Karzai to open Afghan parliament after standoff

Afghan President Hamid Karzai has confirmed he will open parliament on Wednesday, ending a standoff with...

Afghan President Hamid Karzai gestures before casting his vote at a polling station in Kabul on September 18, 2010. Picture: AFP.

Afghan President Hamid Karzai has confirmed he will open parliament on Wednesday, ending a standoff with lawmakers that threatened to deteriorate into political chaos and strained ties with his Western backers.

An earlier decision by Karzai to delay the opening of the new parliament until mid-February, five months after the country voted, had plunged <country-region w:st="on"><place w:st="on">Afghanistan</country-region>’s government into crisis at a time of worsening insurgent violence.

Karzai granted extra time for investigations into widespread fraud during the September 18 election, which produced a larger and more coherent bloc of opposition lawmakers and cut the number of delegates from his Pashtun ethnic group.

But lawmakers, already frustrated by months of delays, threatened to open parliament with or without the president. The United Nations, <country-region w:st="on"><place w:st="on">United States</country-region> and other international backers also expressed their deep concern in a joint statement.

Karzai then rowed back, making a tentative deal for a quick inauguration, although the two sides continued to argue over details for days, particularly the status of a special election court which triggered the crisis by seeking the delay.

Set up by Karzai, his critics say it is designed more to further his political aims than serve justice. Lawmakers say it is illegal and wanted it abolished, but Karzai clung onto it.

Late on Monday Karzai’s office said the Supreme Court had endorsed plans for parliament to open on Wednesday, just three days after the original date of January 23, and underlined the role of his special court, which reports to the Supreme Court.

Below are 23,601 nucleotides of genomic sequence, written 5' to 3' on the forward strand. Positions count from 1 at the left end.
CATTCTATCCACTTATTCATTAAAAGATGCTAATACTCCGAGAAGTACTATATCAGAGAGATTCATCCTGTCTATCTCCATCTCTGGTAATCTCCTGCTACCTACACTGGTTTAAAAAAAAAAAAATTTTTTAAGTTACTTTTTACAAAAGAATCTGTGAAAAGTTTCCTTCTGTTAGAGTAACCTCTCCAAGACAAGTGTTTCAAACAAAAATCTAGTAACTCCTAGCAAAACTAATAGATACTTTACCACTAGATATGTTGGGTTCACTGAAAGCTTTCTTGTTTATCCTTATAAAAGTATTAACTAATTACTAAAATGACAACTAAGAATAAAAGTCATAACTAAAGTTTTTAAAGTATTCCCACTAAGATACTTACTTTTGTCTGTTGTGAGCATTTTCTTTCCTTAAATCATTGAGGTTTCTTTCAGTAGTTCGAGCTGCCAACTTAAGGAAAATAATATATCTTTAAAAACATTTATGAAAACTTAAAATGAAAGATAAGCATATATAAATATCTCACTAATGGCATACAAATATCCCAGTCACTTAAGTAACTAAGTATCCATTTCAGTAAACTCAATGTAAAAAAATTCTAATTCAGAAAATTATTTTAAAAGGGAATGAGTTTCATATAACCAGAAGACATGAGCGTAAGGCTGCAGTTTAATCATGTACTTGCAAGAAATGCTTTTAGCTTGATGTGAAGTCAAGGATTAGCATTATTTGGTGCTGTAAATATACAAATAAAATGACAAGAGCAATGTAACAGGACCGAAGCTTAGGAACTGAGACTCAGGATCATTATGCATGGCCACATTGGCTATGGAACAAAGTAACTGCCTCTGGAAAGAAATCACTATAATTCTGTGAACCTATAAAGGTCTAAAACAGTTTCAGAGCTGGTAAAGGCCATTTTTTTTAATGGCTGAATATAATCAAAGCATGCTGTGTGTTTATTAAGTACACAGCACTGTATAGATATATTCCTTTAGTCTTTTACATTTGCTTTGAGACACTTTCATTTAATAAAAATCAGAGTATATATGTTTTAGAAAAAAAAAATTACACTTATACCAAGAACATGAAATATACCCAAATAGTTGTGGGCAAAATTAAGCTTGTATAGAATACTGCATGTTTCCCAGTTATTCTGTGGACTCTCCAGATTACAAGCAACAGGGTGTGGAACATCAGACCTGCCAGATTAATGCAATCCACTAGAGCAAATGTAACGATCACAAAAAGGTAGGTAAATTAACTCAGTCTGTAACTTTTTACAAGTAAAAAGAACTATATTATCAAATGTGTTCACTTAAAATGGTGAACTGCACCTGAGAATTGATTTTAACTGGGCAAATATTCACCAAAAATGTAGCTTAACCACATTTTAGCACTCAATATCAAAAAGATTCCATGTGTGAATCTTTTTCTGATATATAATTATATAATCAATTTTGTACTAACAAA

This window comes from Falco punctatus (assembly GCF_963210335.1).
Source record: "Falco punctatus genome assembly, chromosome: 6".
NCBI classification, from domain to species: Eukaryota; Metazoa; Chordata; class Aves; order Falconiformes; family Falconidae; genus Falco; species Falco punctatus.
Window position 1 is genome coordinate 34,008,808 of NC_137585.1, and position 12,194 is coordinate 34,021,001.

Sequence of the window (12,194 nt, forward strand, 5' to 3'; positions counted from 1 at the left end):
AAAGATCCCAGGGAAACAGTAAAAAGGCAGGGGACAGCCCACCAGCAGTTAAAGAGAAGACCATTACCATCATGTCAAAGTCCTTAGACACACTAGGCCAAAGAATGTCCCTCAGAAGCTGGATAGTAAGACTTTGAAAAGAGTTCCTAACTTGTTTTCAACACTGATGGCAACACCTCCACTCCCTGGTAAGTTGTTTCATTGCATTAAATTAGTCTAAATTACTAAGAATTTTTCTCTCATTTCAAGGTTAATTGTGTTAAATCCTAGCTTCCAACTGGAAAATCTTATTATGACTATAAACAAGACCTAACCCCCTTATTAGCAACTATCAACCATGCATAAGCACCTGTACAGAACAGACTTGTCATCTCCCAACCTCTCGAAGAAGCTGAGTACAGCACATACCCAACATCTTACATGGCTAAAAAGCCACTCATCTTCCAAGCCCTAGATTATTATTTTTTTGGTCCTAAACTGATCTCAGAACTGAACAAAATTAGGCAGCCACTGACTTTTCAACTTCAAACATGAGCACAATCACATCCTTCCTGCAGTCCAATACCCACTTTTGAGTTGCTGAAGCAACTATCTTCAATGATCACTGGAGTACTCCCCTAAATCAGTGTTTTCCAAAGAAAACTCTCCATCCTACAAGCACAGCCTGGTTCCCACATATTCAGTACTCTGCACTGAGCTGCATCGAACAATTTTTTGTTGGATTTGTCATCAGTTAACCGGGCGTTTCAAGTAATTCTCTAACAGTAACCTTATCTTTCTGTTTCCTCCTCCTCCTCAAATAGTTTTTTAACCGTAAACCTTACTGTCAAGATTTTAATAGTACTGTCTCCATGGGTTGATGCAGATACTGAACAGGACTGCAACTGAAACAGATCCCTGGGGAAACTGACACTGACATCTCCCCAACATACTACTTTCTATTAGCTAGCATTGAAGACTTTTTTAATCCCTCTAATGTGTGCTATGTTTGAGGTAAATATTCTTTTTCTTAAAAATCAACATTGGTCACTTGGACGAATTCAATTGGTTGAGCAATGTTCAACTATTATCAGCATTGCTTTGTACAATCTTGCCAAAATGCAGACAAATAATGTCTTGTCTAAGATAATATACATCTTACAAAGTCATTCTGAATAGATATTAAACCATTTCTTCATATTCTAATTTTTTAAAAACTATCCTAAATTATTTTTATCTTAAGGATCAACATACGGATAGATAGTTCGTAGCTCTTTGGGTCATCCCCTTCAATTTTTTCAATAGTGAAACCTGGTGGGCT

"Respecting the decision of the High Council of the Supreme Court that all cases regarding the election will be reviewed by the judicial body and the special court, the president will inaugurate the national assembly on January 26," the statement said.


Despite Karzai’s climbdown, he came out of the dispute well because the special election court will help him to control lawmakers, one Kabul-based Western official told Reuters.

"This might not be as big a blow to Karzai as it initially appears ... as long as he has a political Supreme Court (to which the special court reports), he can get what he wants."

The tribunal claims the power to unseat any candidate incriminated in vote-rigging, and in an election tainted by widespread corruption, few escaped without allegations, whether valid or not, against them.

Diplomats were still relieved at the decision to go ahead.

"Having lawmakers intimidated by the court is a possibility, but it’s better for <country-region w:st="on"><place w:st="on">Afghanistan</country-region> to have a weak parliament than no parliament," said one senior Western diplomat.

NATO, which leads a force of 150,000 troops in <country-region w:st="on"><place w:st="on">Afghanistan</country-region>, weighed in on Monday, saying the Western alliance needed a "timely opening of parliament" if it were to start handing over security responsibilities to Afghan forces in February or March.

The West wants Karzai’s government to focus on improving security and governance in the face of an expanding insurgency that is killing foreign troops, Afghan forces and civilians at the highest rates since the overthrow of the Taliban in 2001.

"It is a prerequisite for a successful transition that we have a stable political environment," NATO Secretary-General Anders Fogh Rasmussen told reporters in <city w:st="on"><place w:st="on">Brussels.